so, i matching the impedance by very naive way. i use the method on testing the impedance matching. i use a continuous signal source and fixed the frequency at 12.8MHz, then connect it with a coax cable to 50Ω CRO input by a tee, then connect th tee with a 12.8MHz coax cable. the other end of the cable connect to a 50Ω resistor. this setup should be matched impedance. so, i record the input voltage on the CRO. and replace the resistor with the tuner, which port 2 connected to the coil. then adjust the capacitors (both) so that the CRO voltage is same as 50Ω resistor.

by solving the load impedance formula of port 1 configuration, there are mulitple solution for Cp and Cs to give 50Ω. and i think, as long as the impedance is 50Ω at 12.8MHz, any configuration can do the job.

later, i try to find the water NMR signal. although i cannot find any. but the noise level reduced to ±5mV. more or less equal to the background.

i played with the NMR program. the record data is counted by point, so the CRO horizontal setting should set to 5000 points over the screen.

and just before i leave, i don’t know what wrong, the program doesn’t read the CRO signal…

Transmission Line

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a Transmission Line is any thing used to transmit a electric signal.

in a AC circuit, the voltage does not only variate on time but also on space. For low frequency, the wavelength is long and this can be neglected. But at hight frequency, the variation is significant.

since the voltage is changing from different location. we cut the transmission line in a small sector, and each sector is analog to some circuit elements, no matter the shape of the line. this gives us a easy understanding of what is going on for the voltage and current. But this analogy neglected the effect of temperature, material non-linearity and magnetic hysteresis effect.

the equation of voltage across a section is

V(x) = ( R + i \omega L )\Delta x I(x)+ V(x+\Delta x )

since the resistance and inductance have unit per length. rearrange and take limit of x.

- \frac {d V(x)}{dx} = ( R + i \omega L ) I(x)

the equation of current is

I(x) = ( Q + i \omega C )\Delta x V(x+ \Delta x) + I(x+ \Delta x )

The Q is conductance, which is NOT an invert of resistance in case of AC. both Q and C will draw some current away in AC circuit. take limit gives

- \frac { d I(x) }{dx} = (Q + i \omega C ) V(x)

now we have 2 coupled equations. If we de-couple them, we will have

\frac {d^2 V(x)}{dx^2} = k^2 V(x)

k = \sqrt{ (R+i \omega L ) ( Q + i \omega C ) }

and the current share the same equation. notice that k is a complex number.

the solution are:

V(x) = V_f Exp( - k x ) + V_b Exp( k x)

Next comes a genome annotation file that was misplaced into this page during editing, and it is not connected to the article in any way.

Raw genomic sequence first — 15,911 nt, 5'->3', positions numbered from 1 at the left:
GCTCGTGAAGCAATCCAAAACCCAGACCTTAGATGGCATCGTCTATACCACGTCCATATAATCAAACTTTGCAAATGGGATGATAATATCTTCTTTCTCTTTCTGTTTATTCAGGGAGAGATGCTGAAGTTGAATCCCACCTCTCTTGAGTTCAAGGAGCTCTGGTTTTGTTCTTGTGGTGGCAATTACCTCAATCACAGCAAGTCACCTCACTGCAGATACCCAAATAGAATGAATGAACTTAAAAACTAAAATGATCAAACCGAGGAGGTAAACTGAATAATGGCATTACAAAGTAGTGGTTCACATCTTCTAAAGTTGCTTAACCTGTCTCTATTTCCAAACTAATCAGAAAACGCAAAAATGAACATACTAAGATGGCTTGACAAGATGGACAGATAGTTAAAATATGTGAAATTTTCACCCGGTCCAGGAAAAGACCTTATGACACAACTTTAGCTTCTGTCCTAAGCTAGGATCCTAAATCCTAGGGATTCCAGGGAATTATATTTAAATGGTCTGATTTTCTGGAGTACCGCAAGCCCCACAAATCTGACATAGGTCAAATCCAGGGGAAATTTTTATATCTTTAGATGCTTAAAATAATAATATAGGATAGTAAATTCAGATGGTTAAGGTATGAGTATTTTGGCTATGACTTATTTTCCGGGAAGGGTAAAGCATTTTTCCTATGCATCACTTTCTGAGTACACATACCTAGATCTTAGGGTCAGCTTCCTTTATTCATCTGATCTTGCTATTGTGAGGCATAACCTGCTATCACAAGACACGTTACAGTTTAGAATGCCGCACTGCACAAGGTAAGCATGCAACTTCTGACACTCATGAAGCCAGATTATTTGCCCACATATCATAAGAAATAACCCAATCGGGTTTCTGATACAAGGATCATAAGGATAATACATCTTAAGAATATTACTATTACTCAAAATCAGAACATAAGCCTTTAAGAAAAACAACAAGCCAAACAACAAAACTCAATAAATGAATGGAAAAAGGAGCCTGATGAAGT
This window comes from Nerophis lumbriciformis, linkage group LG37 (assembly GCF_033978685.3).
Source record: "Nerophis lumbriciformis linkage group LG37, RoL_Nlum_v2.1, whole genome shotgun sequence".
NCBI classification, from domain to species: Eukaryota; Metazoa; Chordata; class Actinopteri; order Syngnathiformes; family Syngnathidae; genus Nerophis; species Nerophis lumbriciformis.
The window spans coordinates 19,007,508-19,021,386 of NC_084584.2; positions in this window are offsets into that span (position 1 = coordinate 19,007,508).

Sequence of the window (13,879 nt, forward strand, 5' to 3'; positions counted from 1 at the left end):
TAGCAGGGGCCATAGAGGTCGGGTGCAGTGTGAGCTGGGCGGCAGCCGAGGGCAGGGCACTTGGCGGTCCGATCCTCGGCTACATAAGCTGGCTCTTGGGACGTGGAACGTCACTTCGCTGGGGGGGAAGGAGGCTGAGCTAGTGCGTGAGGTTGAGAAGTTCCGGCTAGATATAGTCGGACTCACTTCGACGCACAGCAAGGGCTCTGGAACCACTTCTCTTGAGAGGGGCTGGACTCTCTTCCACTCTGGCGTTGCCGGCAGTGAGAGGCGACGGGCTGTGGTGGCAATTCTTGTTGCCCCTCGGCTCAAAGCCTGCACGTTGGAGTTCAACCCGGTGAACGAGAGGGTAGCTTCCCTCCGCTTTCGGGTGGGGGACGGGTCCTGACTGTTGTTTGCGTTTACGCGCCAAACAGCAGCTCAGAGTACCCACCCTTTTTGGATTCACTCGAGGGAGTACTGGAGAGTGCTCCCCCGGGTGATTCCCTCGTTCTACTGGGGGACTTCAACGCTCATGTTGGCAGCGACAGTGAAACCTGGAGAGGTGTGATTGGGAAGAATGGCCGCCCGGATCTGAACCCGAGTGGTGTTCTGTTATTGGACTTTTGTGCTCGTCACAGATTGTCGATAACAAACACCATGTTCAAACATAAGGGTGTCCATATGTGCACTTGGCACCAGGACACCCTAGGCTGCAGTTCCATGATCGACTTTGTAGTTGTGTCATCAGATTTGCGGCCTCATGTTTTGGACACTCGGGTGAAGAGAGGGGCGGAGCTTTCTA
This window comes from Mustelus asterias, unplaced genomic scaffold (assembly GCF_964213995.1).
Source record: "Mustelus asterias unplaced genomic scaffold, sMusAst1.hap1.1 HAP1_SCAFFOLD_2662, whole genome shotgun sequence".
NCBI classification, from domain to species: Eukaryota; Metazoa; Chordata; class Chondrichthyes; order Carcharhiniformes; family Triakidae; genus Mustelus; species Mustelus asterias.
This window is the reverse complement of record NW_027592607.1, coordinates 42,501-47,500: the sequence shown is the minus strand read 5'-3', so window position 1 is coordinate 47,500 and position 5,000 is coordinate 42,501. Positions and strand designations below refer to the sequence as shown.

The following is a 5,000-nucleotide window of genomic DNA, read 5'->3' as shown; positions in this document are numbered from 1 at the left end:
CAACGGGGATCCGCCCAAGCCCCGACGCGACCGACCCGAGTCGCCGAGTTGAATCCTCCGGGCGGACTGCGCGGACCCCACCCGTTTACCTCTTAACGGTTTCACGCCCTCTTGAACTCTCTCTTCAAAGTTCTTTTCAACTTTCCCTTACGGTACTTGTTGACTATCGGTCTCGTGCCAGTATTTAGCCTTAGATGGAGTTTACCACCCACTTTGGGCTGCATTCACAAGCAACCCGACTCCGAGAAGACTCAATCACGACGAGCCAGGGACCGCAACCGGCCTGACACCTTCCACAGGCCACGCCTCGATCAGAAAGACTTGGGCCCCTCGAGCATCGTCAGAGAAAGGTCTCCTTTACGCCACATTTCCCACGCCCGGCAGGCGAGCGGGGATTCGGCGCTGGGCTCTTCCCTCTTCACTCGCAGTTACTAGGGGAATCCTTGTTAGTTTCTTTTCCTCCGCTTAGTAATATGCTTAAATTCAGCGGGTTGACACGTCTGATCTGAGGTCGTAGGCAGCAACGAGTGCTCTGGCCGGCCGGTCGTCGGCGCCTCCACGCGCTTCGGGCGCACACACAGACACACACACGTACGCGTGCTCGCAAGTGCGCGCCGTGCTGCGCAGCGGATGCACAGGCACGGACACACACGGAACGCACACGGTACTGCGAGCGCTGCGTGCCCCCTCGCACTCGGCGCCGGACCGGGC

I(x) = I_f Exp( - k x) + I_b Exp( k x )

where the subscript means forward and backward. from the coupled equation of Current, we can related the voltage and current and find out the impedance.

V(x) = \sqrt{ \frac { R+ i \omega L } { Q + i \omega C } } (I_f Exp(-kx) - I_b Exp(k x)

Thus, we define the Characteristic Impedance for forward wave.

Z_0 = \sqrt{ \frac { R+ i \omega L } { Q + i \omega C }}

the Characteristic Impedance for backward wave is a minus sign. there fore, we can rewrite the current in term of voltage.

I(x) = \frac {1}{Z_0} ( V_f Exp(-kx) - V_b Exp(kx)


impedance matching

for a load at the end of the transmission line, the wave will get reflected. to see this, we have to consider the load, which imposed another equation. the voltage across the load is:

V(L) = V_f Exp( - k L ) + V_b Exp( k L)

and the current input to the load is:

I(L) = \frac {1}{Z_0} ( V_f Exp(-kL) - V_b Exp(kL)

the current and the voltage is related by:

V(L) = Z_L I(L)

solve it, and find the ratio of :

\frac { V_b }{V_f} = Exp( - 2 k L ) \frac { Z_L - Z_0 }{ Z_L + Z_0 }

since we can do nothing on the exponential, thus, we define a reflection coefficient:

\Gamma_0 = \frac { Z_L - Z_0} {Z_L - Z_0}

for no reflected wave, the impedance of the load and the transmission line should be equal and it is called impedance matching.

the power of the load is:

P = V(L)I*(L) = \frac { 1}{Z_0} ( V_f^2 Exp( - 2 k L ) - V_b^2 Exp( 2k L) + V_f V_b* -V_f* V_b )

when the impedance is matched, the power is maximum.



I-V Converter

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It is a current to voltage converter. the ratio of the converted voltage to the input current is notated as the K-factor, which indicated that the converter may amplify the signal as well.

The reason for study a I-V converter is due to the experiment’s needs, that we have a current output but we want to know the size of the current without affecting the circuit.

A simple I-V converter is made by 1 single resistance. When a current passes the resistance, a voltage is built across it. If we measure the voltage with an infinite load voltage meter, then no current will go to the voltmeter and system is unaffected. In this case, the resistance of the resister is the K-factor.

However, we normally deal with an AC signal, which is oscillating with frequency.

If the converter amplify the AC signal, it has capacitance and reactance (impedance) depends on input frequency.  So, we have to choose a correct range of working frequency of the converter.